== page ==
"Morris Wells Hallock, was born in Mattituck, Long Island, New York, (in 1858, on the eve of the Civil War) and decided to go west to get out of the damp climate of the east coast. His two brothers came west with him. One sister, who was a school teacher, stayed in New York as she was afraid of the Indians in the west. They travelled as far as Kansas and settled on a farm in Lincoln County.
By chance, Morris stopped at William Wallace Pollock's home and met Etta Pollock. A romance developed and they were soon married (1881). Etta was sixteen years old.
One of Morris' brothers died and the other brother, Winslow Hallock, helped his brother, Morris, build a home and start farming. The house was a tall, narrow, two story house built on the prairie. He brought his new bride and her baby sister, Fannie, over to the new farm to live. The next year they had a baby of their own named Lowell Kaiser.
One night a very bad storm came up and developed into a cyclone. The new house was destroyed and tipped over. My father, Morris, searched in the dark and frantically called for Etta. He found her under the floor which was resting on a rocking chair. She had her baby in her arms and Aunt Fanny by her side. All were safe. Morris worked frantically all night in the cold rain and he took cold and developed pneumonia and was sick for several weeks. When he recovered, they built the house over again, but this time a smaller house was built lower to the ground. It was one and a half stories high. This house still stands in Lincoln County, but has had several additions built onto it.
Eleven children were born to this family. They were Lowell Kaiser, Ellis Martin, Inez Evangeline, Ethel Viola, Eunice Johanna, Warren Aldrich, Leslie Alger, Helen Gladys, Neola, Velna Genevieve and Muriel Thelma. (** Editor's note: Oldest born in 1882, youngest born in 1907 **) They all grew to adulthood and were happily married.
My mother and father were both Presbyterians and always had us in church every Sunday, if possible. They always had plenty of books for us to read and we always had the Sabbath Reading Magazine that we got in Sunday School.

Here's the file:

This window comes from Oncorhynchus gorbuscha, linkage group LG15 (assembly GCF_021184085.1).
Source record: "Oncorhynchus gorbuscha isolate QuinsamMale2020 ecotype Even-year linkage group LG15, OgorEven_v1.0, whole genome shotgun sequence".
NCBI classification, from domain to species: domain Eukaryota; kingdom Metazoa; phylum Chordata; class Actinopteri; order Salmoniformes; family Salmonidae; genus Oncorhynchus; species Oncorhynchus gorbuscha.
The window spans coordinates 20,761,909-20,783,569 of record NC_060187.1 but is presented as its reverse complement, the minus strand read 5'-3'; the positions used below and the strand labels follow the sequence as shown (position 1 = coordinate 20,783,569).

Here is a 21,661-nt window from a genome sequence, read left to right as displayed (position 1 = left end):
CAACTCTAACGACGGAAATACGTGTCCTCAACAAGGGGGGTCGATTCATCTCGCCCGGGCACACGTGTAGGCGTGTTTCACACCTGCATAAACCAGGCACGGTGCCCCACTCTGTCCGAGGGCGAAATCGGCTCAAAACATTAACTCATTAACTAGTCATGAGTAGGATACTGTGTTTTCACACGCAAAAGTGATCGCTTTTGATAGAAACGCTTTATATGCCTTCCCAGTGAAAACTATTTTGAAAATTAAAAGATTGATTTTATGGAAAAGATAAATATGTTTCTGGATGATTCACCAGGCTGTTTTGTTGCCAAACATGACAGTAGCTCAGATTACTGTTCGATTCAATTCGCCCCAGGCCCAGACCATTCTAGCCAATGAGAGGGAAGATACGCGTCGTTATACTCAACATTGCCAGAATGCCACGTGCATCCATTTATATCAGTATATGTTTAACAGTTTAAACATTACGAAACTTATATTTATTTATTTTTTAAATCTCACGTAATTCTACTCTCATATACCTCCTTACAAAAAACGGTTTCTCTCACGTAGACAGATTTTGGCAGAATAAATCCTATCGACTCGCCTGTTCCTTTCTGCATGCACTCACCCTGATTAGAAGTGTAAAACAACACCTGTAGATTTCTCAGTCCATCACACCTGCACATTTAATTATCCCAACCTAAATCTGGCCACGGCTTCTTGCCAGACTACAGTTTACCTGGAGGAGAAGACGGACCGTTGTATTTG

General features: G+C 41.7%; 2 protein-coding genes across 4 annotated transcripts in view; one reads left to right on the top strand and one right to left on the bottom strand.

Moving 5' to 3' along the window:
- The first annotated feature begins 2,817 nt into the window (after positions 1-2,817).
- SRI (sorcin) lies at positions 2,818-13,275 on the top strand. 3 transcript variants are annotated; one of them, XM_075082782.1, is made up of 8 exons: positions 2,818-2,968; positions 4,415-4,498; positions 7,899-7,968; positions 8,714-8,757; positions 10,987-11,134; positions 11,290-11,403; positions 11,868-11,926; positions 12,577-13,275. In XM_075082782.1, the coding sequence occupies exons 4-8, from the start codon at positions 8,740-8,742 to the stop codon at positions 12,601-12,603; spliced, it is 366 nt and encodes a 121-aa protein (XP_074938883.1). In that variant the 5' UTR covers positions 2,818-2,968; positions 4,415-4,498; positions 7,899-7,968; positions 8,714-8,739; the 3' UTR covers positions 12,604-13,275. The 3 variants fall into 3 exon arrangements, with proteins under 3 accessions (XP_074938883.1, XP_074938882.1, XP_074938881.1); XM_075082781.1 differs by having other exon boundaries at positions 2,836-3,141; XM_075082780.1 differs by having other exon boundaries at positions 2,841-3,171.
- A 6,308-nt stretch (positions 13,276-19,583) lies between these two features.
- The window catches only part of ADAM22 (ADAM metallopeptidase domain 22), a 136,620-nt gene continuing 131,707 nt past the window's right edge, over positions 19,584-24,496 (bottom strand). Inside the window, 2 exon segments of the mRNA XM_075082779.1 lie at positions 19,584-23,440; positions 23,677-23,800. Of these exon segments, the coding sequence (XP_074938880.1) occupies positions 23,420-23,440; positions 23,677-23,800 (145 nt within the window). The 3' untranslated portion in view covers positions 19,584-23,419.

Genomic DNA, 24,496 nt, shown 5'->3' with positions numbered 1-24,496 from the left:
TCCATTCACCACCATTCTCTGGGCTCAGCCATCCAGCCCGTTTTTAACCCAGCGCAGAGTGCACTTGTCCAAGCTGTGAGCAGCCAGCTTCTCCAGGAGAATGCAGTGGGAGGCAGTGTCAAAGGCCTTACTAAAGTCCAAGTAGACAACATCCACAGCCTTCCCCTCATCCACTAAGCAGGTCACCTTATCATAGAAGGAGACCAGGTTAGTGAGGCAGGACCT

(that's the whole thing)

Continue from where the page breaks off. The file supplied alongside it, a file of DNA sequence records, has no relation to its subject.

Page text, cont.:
My father was a musician and played the organ in the church. He sang bass and my mother sang soprano, and they often sang anthems together. My parents always had an organ for us to play on and later purchased a piano. My brothers bought a guitar, an old E flat horn, a bango and a mouth harp. We kids always had plenty of entertainment for ourselves.
Being the eighth child in the family, I do not remember the whole family living together. My oldest brother had gone to Kirksville, Missouri, to become a doctor and my oldest sister had left home to teach school.
My father was a scholar and well read in history. He served as Justice of the Peace for many years in Lincoln County.
My mother was the manager and could fix and repair things. Once she built a chicken pen with wire on the top and bottom to keep the varmits and coyotes out. She raised brown leghorn chickens for many years and later changed to white leghorns. My father mixed the feed of bran and skimmed milk plus some shelled corn. They made money with those chickens and managed to raise the big family and pay off the mortgage on the farm.
Many times I went with my father in the wagon to Minneapolis to pay the taxes. We would always put hay and grain in the back of the wagon to feed the horses before starting home. Sometimes we would meet gypsies on the way. Once they wanted to trade for our horses. Father would watch the feed in the wagon so they would not steal it. He would talk very stern and loud to them. I thought my father was very brave. I was very afraid of the gypsies.
My father always had milk cows. I'd wake up in the early morning hearing the steady drone of the milk separator with my father turning the handle to separate the cream from the milk. He would then feed the hungry calves. When I was older I would get up and help milk the cows. I always detested feeding those calves the skimmed milk because some were slow drinkers and some would put their noses to the bottom of the bucket and drag their foamy noses across my legs. It was always a battle of the fittest.